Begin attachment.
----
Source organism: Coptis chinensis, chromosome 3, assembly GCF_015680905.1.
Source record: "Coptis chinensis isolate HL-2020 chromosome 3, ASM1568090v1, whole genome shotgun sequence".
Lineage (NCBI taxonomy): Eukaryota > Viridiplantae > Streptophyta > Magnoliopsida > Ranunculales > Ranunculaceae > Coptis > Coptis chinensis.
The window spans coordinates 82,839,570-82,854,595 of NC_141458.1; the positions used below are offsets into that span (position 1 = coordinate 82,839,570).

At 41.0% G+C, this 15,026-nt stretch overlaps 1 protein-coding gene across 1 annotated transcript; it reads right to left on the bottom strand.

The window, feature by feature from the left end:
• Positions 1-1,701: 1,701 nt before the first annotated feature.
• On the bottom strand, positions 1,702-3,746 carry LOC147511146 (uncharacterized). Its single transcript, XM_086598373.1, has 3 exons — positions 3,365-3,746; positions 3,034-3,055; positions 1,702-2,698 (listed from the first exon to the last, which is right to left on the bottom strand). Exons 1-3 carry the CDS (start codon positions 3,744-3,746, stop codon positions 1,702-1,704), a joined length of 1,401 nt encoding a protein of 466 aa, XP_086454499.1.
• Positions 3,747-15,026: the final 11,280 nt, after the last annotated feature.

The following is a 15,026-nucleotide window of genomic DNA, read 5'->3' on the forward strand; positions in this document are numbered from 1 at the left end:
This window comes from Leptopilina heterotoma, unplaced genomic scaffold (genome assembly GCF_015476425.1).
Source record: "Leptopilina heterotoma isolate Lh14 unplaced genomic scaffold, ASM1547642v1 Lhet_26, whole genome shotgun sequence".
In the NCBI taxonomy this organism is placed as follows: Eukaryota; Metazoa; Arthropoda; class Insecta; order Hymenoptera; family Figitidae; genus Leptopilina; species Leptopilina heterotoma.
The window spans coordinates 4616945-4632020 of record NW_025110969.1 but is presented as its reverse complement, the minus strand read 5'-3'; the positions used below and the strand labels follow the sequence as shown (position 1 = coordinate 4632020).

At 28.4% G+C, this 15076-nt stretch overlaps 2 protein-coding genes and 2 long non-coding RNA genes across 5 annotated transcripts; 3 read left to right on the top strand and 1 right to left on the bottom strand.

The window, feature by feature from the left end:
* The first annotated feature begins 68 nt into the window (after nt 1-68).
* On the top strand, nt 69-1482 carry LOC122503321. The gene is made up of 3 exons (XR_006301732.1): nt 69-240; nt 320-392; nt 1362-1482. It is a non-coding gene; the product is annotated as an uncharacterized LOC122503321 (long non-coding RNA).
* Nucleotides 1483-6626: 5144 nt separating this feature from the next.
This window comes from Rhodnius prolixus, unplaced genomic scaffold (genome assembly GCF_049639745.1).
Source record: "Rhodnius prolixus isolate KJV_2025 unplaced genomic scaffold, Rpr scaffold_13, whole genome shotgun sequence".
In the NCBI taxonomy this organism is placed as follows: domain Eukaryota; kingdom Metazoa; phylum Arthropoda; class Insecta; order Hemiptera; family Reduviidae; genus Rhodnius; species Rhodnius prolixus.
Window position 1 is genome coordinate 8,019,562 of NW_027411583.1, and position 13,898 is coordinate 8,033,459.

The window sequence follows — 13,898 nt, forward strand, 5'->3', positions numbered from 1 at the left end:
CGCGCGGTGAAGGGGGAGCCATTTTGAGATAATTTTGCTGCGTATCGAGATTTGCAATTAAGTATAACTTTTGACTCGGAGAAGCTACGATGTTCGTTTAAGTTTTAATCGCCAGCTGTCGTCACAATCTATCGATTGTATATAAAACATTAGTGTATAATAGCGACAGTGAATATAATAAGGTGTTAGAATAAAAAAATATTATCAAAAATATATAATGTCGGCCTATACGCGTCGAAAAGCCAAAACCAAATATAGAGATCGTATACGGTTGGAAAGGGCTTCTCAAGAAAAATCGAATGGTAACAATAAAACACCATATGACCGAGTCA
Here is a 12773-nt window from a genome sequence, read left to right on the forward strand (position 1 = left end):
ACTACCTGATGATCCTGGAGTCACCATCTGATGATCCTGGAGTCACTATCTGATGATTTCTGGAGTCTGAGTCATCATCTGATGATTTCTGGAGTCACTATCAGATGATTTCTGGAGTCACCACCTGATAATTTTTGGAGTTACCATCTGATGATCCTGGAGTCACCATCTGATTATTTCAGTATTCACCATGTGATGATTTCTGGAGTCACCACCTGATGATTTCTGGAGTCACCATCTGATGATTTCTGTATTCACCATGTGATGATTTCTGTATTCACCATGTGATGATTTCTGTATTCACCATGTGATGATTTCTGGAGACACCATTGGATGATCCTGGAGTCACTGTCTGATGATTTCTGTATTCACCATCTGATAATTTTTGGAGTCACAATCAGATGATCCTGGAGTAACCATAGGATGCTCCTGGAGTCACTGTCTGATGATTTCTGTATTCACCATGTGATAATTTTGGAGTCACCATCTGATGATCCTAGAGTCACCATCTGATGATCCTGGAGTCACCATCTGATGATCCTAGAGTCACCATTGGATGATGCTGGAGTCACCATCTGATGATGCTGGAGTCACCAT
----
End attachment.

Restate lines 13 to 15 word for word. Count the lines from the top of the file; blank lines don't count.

In the NCBI taxonomy this organism is placed as follows: Eukaryota; Metazoa; Arthropoda; class Insecta; order Hymenoptera; family Figitidae; genus Leptopilina; species Leptopilina heterotoma.
The window spans coordinates 4616945-4632020 of record NW_025110969.1 but is presented as its reverse complement, the minus strand read 5'-3'; the positions used below and the strand labels follow the sequence as shown (position 1 = coordinate 4632020).

At 28.4% G+C, this 15076-nt stretch overlaps 2 protein-coding genes and 2 long non-coding RNA genes across 5 annotated transcripts; 3 read left to right on the top strand and 1 right to left on the bottom strand.